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Managing Subcontractors

How to keep new sign programs moving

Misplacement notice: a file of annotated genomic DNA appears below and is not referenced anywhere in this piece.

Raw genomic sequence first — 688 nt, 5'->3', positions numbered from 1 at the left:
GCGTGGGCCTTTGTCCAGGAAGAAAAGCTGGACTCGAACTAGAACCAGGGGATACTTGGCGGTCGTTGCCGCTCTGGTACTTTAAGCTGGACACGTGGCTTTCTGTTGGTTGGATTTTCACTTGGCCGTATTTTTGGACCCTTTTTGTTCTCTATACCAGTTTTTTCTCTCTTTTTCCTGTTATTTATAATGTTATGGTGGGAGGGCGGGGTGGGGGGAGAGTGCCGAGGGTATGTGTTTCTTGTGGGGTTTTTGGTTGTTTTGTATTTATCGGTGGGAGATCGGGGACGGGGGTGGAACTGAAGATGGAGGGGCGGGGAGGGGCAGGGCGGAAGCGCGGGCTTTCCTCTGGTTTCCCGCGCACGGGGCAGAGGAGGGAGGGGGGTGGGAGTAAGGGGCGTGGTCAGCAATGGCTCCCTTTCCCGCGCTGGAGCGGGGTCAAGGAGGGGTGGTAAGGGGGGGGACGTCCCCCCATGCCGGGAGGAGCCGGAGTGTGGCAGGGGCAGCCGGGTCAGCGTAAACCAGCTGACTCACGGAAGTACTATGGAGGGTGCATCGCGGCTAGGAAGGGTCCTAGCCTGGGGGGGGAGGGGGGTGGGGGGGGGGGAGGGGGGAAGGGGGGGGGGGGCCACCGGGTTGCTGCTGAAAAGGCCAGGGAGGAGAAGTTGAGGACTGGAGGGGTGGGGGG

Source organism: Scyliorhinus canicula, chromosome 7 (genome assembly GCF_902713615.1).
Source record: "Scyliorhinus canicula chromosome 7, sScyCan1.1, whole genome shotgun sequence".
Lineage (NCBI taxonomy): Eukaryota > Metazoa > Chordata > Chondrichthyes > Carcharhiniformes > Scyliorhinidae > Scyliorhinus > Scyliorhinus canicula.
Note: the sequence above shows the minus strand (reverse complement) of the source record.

With each passing year, ST’s State of the Industry Reports show that quantity builders increasingly dominate the signage market. Economies of scale stemming from greater automation provide key advantages for large builders. But making this technological edge count requires more than just high-quality products or an aggressive sales force. Because customers invariably judge a sign company’s performance by end results, successful builders must also develop comprehensive and professional project-management capabilities. When I first entered the sign business, oil firms and certain other nationwide retailers often maintained storage depots at their local and regional plants. This enabled the firms to store large quantities of signs to meet projected needs. In those days, the sign builder’s work often concluded when the signs were shipped. The user would then assume responsibility to arrange for installation and maintenance. Today, however, sign manufacturers typically shoulder complete responsibility for executing new sign programs. Considering that some rebranding programs involve thousands of locations throughout the nation, quantity sign builders face some difficult challenges in meeting their clients’ expectations. Whether you use installation subcontractors every day or only occasionally, project management is crucial to your company’s success. Dealing with short lead times One thing hasn’t changed in the sign business: pressure from customers. Once they decide to kick off a new identity program, customers rarely provide much advance notice to their sign vendors. In fact, "yesterday" seems to be the typical sign user’s preferred deadline. For this reason, project managers must notify installers immediately when a new sign program is in the pipeline. Give your installers a clear picture of the tentative scope of work, plus a timeframe for completion. Early notification not only gives installers time to investigate sign permits and prepare for the big push, it also deflects the common excuse: "You didn’t notify us until the last minute." Next, you must determine whether the program’s requirements will overload your installers in various areas. For example, if your customer has 25 locations in Chicago, and the deadline is 60 days after the signs are shipped, you must determine if your local installer can handle this workload. Assuming you’re dealing with a competent and reliable subcontractor, get a realistic commitment for a specific number of projects to be completed within the allowed timeframe. Make it clear that you need a realistic, conservative estimate based on your installer’s available resources. If a new sign program exceeds your installer’s capabilities, you’ll need a reliable "Team B" to handle the overload. For this reason, when establishing a national installer network, always cultivate relationships with two or more installers in each territory. This practice not only alleviates handling big workloads, it also provides a necessary backup if "Team A" experiences unforeseen problems. Unfortunately, you can’t always rely on installers to realistically assess their capabilities. Fear of losing business to a local competitor may prompt an installer to promise more than can be delivered. To discourage inflated promises, the sign manufacturer must establish that, regardless of circumstances, the sign program will be completed according to the customer’s schedule. Installers must understand that the manufacturer will monitor their progress and, if necessary, bring in another installer to meet the deadline. Stiff penalties for failing to complete sign programs on time, often written into manufacturers’ contracts, discourage foot dragging. When I was an installation contractor, new customers occasionally approached my company because other installers couldn’t complete the work on schedule. I recall when a local sign company went out of business during the course of a major identity program. Make it clear to your regular installer that you want him to handle as much of the work as possible, and assure him that, if a "Team B" is necessary, it won’t affect his status as your preferred contractor. Conversely, your "Team B" contact should understand that he’s only handling an overflow situation. An ambitious installer will understand your circumstance and recognize a good opportunity to get his foot in the door for future business. Finding reliable installers Because nationwide sign rollouts are dominated by relatively few quantity manufacturers, many small sign companies today specialize almost exclusively in installation and maintenance services. When establishing a regional or national network of subcontractors, therefore, installation specialists often are the best candidates because they devote most of their resources to field projects. A local installer who builds signs will normally give priority to his own projects. Quite simply, the sign builder invests substantially more money in a fabrication project than in one he simply installs. Cash-flow requirements dictate, therefore, that installation-only jobs take a backseat. Generally, the higher the percentage of installation specialists in your subcontractor network, the better response your company will receive. When establishing installer networks, arrange initial visits to prospective subcontractors’ shops. Installation companies generally aren’t distinguished by beautiful facilities, but you can estimate the level of service by observing the company’s employees, business office and equipment. It’s also important to get a good feeling about your principal contact. For an effective network, there’s simply no substitute for forging personal relationships based on mutual trust and respect. In fact, some of quantity sign builders’ most costly and serious failures have occurred by neglecting their subcontractor network. This doesn’t mean high travel expenses to "babysit" installers. But it’s a good practice, whenever you’re traveling, to arrange face-to-face meetings with installers. These are good opportunities to renew personal relationships and uncover any potential problems before they affect your business. Cellular phones have eliminated many former excuses for poor communications from subcontractors. However, if you constantly have trouble contacting an installer, perhaps someone else should handle your business. Because customers frequently demand immediate answers, your installers must understand the critical role of reliable communications. Money talks As an installation contractor, I sometimes struggled with certain manufacturers’ payment terms. Typically, when we handled quantity projects, our payments were withheld for at least 60 days after project completion and acceptance. In some cases, we waited as long as 90 or 120 days to receive payments. While I never knew whether end users or manufacturers dictated these policies, slow payment often causes problems in any national installer network. This is particularly true during major identity programs, when installers handle several projects simultaneously. Because installers’ employees are usually paid weekly, and local suppliers expect payment within 30 days, a big sign program can cripple an installer’s bank account. My former company split its business approximately 50/50 between projects performed directly for end users and those performed for quantity builders. We frequently relied on revenue from our net-30-day accounts to finance our work for manufacturers. So, basically, some manufacturers received interest-free loans, courtesy of our company. Having compared notes with installers in other areas, I found similar practices, because they didn’t want to lose the manufacturers’ business. In the long run, however, a slow-payment policy can undermine a manufacturer’s entire network. For example, a subcontractor principally or largely dependent on projects received from manufacturers may experience sharp pressures to cut costs. These measures can adversely affect project quality. In extreme cases, the installer may simply suspend all of the manufacturer’s projects until all outstanding accounts are remitted. This can cause the manufacturer to miss a customer deadline. When a manufacturer successfully bids a major identity program, the customer’s payment terms must enable a prompt flow of payments to installers. But, if either the customer’s or manufacturer’s policies dictate slow payments to installers, this can jeopardize the entire identity program. Establishing and managing a nationwide or regional installer network challenges any quantity sign builder. This demands careful selection of installers and close monitoring of field operations, as well as making the financial arrangements necessary to expedite, rather than impede, the program’s completion. This tough, but necessary, juggling act is the key to successful project management. Eight Tips for Effective Project Management